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The Odyssey by Homer - (translated by: Pope)

Extra Credit Words with Sample Sentences from the Book

instructions
allay
2 uses
And now, their thirst by copious draughts allay'd, The youthful hero and the Athenian maid Propose departure from the finish'd rite, And in their hollow bark to pass the night; But this hospitable sage denied, "Forbid it, Jove! and all the gods!†
allay'd = reduced the intensity of or calmed
DefinitionGenerally allay means:
reduce the intensity of or calm
Word Statistics
Book2 uses
Library1 use in 10 avg bks
1st useBook 3
Web Links
amorous
6 uses
Calypso in her caves constrain'd his stay, With sweet, reluctant, amorous delay; In vain-for now the circling years disclose The day predestined to reward his woes.†
amorous = romantic or sexual
Word Statistics
Book6 uses
Library1 use in 10 avg bks
1st useBook 1
Web Links
askance
2 uses
Stay, then: no eye askance beholds thee here; Sweet is thy converse to each social ear; Well pleased, and pleasing, in our cottage rest, Till good Telemachus accepts his guest With genial gifts, and change of fair attires, And safe conveys thee where thy soul desires.†
askance = with disapproval or distrust; or directed to one side
DefinitionGenerally askance means:
with disapproval, distrust, or suspicion

or:

directed to one side — especially a sideways glance
Word Statistics
Book2 uses
Library1 use in 10 avg bks
1st useBook 9
Web Links
authenticate
1 use
...and Odyssey were recited substantially as they now stand (always allowing for partial divergences of text and interpolations) in 776 B.C., our first trustworthy mark of Grecian time; and this ancient date, let it be added, as it is the best-authenticated fact, so it is also the most important attribute of the Homeric poems, considered in reference to Grecian history; for they thus afford us an insight into the anti-historical character of the Greeks, enabling us to trace the subsequent...†
authenticated = established that something is real or legitimate
DefinitionGenerally authenticate means:
establish that something is real or legitimate
Word Statistics
Book1 use
Library1 use in 10 avg bks
SAT®*top 1000
1st useIntr.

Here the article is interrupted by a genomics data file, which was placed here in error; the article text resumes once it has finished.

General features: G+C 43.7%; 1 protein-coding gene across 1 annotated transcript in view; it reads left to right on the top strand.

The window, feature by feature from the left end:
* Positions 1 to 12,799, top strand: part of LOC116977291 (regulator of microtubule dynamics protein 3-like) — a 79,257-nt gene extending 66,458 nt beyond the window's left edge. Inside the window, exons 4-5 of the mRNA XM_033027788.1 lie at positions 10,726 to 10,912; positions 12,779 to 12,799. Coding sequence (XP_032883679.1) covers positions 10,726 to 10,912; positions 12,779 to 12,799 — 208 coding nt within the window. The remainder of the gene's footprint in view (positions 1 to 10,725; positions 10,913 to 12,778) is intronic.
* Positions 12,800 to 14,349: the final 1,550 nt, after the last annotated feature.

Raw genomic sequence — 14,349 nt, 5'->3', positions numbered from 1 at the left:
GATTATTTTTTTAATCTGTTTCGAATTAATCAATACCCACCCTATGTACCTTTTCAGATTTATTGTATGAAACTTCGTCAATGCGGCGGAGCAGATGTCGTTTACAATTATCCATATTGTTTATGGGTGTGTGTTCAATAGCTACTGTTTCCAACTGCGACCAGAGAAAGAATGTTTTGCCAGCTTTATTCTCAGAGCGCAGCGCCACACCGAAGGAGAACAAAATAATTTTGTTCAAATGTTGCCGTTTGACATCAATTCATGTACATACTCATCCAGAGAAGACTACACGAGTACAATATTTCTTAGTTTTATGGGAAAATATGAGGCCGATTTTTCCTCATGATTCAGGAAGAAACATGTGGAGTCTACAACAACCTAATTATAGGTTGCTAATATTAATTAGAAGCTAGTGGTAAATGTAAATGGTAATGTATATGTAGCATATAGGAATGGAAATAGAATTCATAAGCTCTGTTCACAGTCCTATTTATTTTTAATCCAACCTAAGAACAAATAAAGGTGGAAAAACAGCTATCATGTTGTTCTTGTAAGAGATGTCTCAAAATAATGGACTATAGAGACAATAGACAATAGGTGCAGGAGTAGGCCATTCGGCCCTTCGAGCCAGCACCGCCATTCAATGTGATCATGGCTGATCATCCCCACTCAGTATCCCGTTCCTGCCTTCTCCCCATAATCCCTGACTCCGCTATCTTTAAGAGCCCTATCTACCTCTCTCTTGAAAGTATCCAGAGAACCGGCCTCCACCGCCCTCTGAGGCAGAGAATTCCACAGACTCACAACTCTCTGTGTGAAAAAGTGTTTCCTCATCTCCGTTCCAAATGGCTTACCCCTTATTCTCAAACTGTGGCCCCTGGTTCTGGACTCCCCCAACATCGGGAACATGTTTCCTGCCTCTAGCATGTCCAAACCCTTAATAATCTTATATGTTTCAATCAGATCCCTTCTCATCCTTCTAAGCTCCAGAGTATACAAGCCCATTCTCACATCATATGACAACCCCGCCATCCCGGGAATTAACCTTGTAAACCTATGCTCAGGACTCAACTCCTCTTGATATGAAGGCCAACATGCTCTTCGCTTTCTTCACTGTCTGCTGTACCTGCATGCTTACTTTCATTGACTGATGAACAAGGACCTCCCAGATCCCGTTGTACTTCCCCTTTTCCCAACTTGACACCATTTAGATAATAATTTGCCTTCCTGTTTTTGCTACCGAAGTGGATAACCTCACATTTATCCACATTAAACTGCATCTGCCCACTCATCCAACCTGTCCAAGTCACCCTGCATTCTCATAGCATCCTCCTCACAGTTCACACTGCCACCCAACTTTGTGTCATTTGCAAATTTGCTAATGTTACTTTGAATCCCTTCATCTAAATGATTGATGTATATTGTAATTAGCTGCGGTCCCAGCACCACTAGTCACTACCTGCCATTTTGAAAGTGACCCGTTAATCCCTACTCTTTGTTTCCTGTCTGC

Web Links
beguile
5 uses
Why were my cares beguiled in short repose?†
beguiled = deceived through charm or enchantment
DefinitionGenerally beguile means:
to charm, enchant, or entertain someone; or to deceive — especially through charm
Word Statistics
Book5 uses
Library1 use in 10 avg bks
1st useBook 12
Web Links
capacious
13 uses
The golden ewer a maid obsequious brings, Replenish'd from the cool, translucent springs; With copious water the bright vase supplies A silver laver of capacious size; They wash.†
capacious = large in capacity
Word Statistics
Book13 uses
Library1 use in 10 avg bks
1st useBook 1
Web Links
carouse
2 uses
Haste from the court, ye spoilers, haste away: Waste in wild riot what your land allows, There ply the early feast, and late carouse.†
carouse = having fun with others in a noisy manner while drinking alcohol
Word Statistics
Book2 uses
Library1 use in 10 avg bks
1st useBook 1
Web Links
disclaim
3 uses
The grave and cautious Thucydides quoted without hesitation the Hymn to Apollo, the authenticity of which has been already disclaimed by modern critics.†
disclaimed = denied (responsibility, knowledge, or ownership)
DefinitionGenerally disclaim means:
to deny (responsibility for, knowledge of, or ownership of)
Word Statistics
Book3 uses
Library0 uses in 10 avg bks
1st useIntr.
Web Links
dissemble
3 uses
At last, sublime, his stately growth he rears A tree, and well-dissembled foliage wears.†
dissembled = deceived (hid or disguised the truth without outright lying)
DefinitionGenerally dissemble means:
hide or disguise the truth without outright lying
Word Statistics
Book3 uses
Library1 use in 10 avg bks
1st useBook 13
Web Links
doleful
4 uses
Straight all the mother in her soul awakes, And, owning her Ulysses, thus she speaks; 'Comest thou, my son, alive, to realms beneath, The dolesome realms of darkness and of death!†